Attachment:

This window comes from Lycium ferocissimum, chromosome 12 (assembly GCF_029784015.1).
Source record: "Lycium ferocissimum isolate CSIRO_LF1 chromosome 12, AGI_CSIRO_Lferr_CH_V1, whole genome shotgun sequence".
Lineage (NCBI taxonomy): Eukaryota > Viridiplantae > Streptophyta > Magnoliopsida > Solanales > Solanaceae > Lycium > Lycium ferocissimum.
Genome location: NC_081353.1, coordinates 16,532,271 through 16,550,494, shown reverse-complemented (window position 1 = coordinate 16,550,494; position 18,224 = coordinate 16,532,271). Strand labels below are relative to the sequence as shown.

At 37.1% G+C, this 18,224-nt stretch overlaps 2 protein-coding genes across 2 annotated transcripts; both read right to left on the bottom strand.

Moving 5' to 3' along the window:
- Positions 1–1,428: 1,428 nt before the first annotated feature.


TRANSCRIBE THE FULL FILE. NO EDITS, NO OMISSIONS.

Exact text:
This window comes from Lycium ferocissimum, chromosome 12 (assembly GCF_029784015.1).
Source record: "Lycium ferocissimum isolate CSIRO_LF1 chromosome 12, AGI_CSIRO_Lferr_CH_V1, whole genome shotgun sequence".
Lineage (NCBI taxonomy): Eukaryota > Viridiplantae > Streptophyta > Magnoliopsida > Solanales > Solanaceae > Lycium > Lycium ferocissimum.
Genome location: NC_081353.1, coordinates 16,532,271 through 16,550,494, shown reverse-complemented (window position 1 = coordinate 16,550,494; position 18,224 = coordinate 16,532,271). Strand labels below are relative to the sequence as shown.

At 37.1% G+C, this 18,224-nt stretch overlaps 2 protein-coding genes across 2 annotated transcripts; both read right to left on the bottom strand.

Moving 5' to 3' along the window:
- Positions 1–1,428: 1,428 nt before the first annotated feature.